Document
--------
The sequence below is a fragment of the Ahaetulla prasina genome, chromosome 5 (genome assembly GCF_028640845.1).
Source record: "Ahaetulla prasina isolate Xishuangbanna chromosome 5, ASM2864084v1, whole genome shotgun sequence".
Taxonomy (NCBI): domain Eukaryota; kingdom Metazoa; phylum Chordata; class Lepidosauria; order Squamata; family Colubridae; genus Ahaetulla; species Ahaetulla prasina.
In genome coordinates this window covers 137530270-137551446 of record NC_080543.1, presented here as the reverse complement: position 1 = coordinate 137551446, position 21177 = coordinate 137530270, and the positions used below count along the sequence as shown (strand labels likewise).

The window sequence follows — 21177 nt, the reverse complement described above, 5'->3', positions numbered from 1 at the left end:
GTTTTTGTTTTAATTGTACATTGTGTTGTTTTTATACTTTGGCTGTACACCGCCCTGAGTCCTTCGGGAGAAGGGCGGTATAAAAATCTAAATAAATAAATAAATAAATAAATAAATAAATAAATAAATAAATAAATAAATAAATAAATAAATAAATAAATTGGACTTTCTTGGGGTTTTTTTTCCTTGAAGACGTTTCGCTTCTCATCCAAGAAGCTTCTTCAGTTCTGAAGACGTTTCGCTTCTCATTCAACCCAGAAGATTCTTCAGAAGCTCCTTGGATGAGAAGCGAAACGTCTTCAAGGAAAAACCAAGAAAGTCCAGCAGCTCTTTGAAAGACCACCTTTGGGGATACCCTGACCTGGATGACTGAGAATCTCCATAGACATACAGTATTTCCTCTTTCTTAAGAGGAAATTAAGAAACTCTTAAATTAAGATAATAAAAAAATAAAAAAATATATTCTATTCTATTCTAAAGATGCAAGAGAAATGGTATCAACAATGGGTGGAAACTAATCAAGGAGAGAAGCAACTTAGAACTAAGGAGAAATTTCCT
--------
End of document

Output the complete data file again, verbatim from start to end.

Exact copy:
The sequence below is a fragment of the Ahaetulla prasina genome, chromosome 5 (genome assembly GCF_028640845.1).
Source record: "Ahaetulla prasina isolate Xishuangbanna chromosome 5, ASM2864084v1, whole genome shotgun sequence".
Taxonomy (NCBI): domain Eukaryota; kingdom Metazoa; phylum Chordata; class Lepidosauria; order Squamata; family Colubridae; genus Ahaetulla; species Ahaetulla prasina.
In genome coordinates this window covers 137530270-137551446 of record NC_080543.1, presented here as the reverse complement: position 1 = coordinate 137551446, position 21177 = coordinate 137530270, and the positions used below count along the sequence as shown (strand labels likewise).

The window sequence follows — 21177 nt, the reverse complement described above, 5'->3', positions numbered from 1 at the left end:
GTTTTTGTTTTAATTGTACATTGTGTTGTTTTTATACTTTGGCTGTACACCGCCCTGAGTCCTTCGGGAGAAGGGCGGTATAAAAATCTAAATAAATAAATAAATAAATAAATAAATAAATAAATAAATAAATAAATAAATAAATAAATAAATAAATAAATTGGACTTTCTTGGGGTTTTTTTTCCTTGAAGACGTTTCGCTTCTCATCCAAGAAGCTTCTTCAGTTCTGAAGACGTTTCGCTTCTCATTCAACCCAGAAGATTCTTCAGAAGCTCCTTGGATGAGAAGCGAAACGTCTTCAAGGAAAAACCAAGAAAGTCCAGCAGCTCTTTGAAAGACCACCTTTGGGGATACCCTGACCTGGATGACTGAGAATCTCCATAGACATACAGTATTTCCTCTTTCTTAAGAGGAAATTAAGAAACTCTTAAATTAAGATAATAAAAAAATAAAAAAATATATTCTATTCTATTCTAAAGATGCAAGAGAAATGGTATCAACAATGGGTGGAAACTAATCAAGGAGAGAAGCAACTTAGAACTAAGGAGAAATTTCCT